Yxta Maya Murray (Loyola Law School Los Angeles) has posted 'We Just Looked at Them as Ordinary People Like We Were:' The Legal Gaze and Women's Bodies (Columbia Journal of Gender and Law, Forthcoming) on SSRN. Here is the abstract:
This article analyzes the struggles of two female musicians who were caught in the criminal justice system because they revealed their bodies. Using archival research and personal interviews, I tell the story of punk rocker Wendy O. Williams’ 1981-1984 obscenity and police brutality court battles. I also relay the life of Lorien Bourne, a disabled and lesbian rock-n-roller who was charged with disorderly conduct in Bowling Green, Ohio in 2006. I examine how legal actors, including courts and jurors, viewed Williams and Bourne using classed, able-ist, sexist, and homophobic optics. In so doing, I extend my previous work on legal “gazes,” or what I have called the legal practice of “peering.” I end the article by looking to the women’s art and lives as correctives to oppressive manners of legal seeing.
The Internet has created unprecedented opportunities for adults and teenagers to explore their sexual identities, but it has also created new ways for the law to monitor and punish a diverse range of taboo sexual communication. A young mother loses custody of her two children due to sexually explicit Facebook conversations. A teenager is prosecuted for child pornography crimes after sending a naked selfie to her teenage boyfriend. An NYPD officer is convicted for conspiracy to kidnap several women based on conversations he had on a “dark fetish” fantasy website. In each of these cases, online sexual exploration and fantasy easily convert into damning evidence admissible in court.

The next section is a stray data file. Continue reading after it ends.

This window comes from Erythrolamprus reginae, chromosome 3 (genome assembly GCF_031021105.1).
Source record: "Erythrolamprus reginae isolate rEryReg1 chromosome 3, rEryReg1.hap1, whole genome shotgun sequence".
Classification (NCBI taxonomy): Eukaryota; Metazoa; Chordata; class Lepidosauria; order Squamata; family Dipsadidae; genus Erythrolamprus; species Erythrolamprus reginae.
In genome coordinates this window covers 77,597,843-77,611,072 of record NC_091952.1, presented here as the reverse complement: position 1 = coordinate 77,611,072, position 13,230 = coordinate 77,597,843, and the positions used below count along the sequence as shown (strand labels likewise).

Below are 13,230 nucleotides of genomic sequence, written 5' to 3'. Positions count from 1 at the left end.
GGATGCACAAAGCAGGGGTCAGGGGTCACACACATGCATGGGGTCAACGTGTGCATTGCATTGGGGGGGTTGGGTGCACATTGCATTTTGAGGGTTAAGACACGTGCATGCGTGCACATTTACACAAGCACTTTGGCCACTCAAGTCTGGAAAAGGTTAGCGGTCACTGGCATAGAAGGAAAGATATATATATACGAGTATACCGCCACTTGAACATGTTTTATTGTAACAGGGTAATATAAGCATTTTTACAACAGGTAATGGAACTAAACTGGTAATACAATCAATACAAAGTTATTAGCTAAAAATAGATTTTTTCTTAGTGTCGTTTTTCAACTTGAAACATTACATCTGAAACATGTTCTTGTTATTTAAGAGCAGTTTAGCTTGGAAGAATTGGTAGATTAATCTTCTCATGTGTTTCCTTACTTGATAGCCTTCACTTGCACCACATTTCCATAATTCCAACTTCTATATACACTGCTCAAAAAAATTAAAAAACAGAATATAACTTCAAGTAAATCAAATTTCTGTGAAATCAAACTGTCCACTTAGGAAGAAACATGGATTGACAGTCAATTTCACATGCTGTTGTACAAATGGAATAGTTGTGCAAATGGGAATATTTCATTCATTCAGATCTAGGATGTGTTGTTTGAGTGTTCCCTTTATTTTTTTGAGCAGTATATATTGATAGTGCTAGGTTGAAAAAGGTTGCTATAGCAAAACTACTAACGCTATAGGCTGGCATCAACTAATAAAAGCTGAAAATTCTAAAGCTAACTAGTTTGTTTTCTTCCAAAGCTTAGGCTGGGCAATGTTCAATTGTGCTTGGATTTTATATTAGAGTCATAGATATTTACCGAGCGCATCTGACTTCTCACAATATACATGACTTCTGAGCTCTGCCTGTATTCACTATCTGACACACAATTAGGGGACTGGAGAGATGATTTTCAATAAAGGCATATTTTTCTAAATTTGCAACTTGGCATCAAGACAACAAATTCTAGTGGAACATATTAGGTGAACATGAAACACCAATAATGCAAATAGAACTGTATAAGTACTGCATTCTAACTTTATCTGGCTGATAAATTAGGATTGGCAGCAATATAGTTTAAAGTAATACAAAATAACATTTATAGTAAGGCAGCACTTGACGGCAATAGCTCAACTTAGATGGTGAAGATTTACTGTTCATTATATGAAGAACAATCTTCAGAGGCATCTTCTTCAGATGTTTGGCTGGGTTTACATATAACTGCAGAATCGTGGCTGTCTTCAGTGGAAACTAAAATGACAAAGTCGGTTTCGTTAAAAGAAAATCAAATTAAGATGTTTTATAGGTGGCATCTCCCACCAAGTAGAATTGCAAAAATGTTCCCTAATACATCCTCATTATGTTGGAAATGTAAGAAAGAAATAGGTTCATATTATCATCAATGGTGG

This Article reveals a widespread and overlooked pattern of harshly punishing individuals for exploring their sexual fantasies on the Internet.
Thomas P. Crocker (University of South Carolina School of Law) has posted Order, Technology, and the Constitutional Meanings of Criminal Procedure (Journal of Criminal Law and Criminology, Vol. 103, No. 3, 2013) on SSRN. Here is the abstract:
This Article explores both how, and why it matters that, current Fourth Amendment doctrine, whether articulated in terms of property rights or expectations of privacy, facilitates background order-maintenance conceptions of police practice. Order maintenance becomes a more powerful, and an even more problematic, priority when it comes to electronic monitoring. Current doctrine often focuses on the personal interactions between citizens and police on the community street. Police officers are expected to respond to visible displays of social disorder. Visibility is therefore key to the broken windows approach. But technology alters what is visible. With more powerful tools that can make visible more subtle or hidden forms of disorder, the model of street-level police interaction changes as well. Since extended secret surveillance of a person’s movements on public streets or electronic monitoring of a person’s activities as revealed to third parties could each be conducted to ferret out the social disorder lurking beneath sequentially quotidian movements and activities, larger patterns of disorder indiscernible to the episodic street encounter can now be made visible.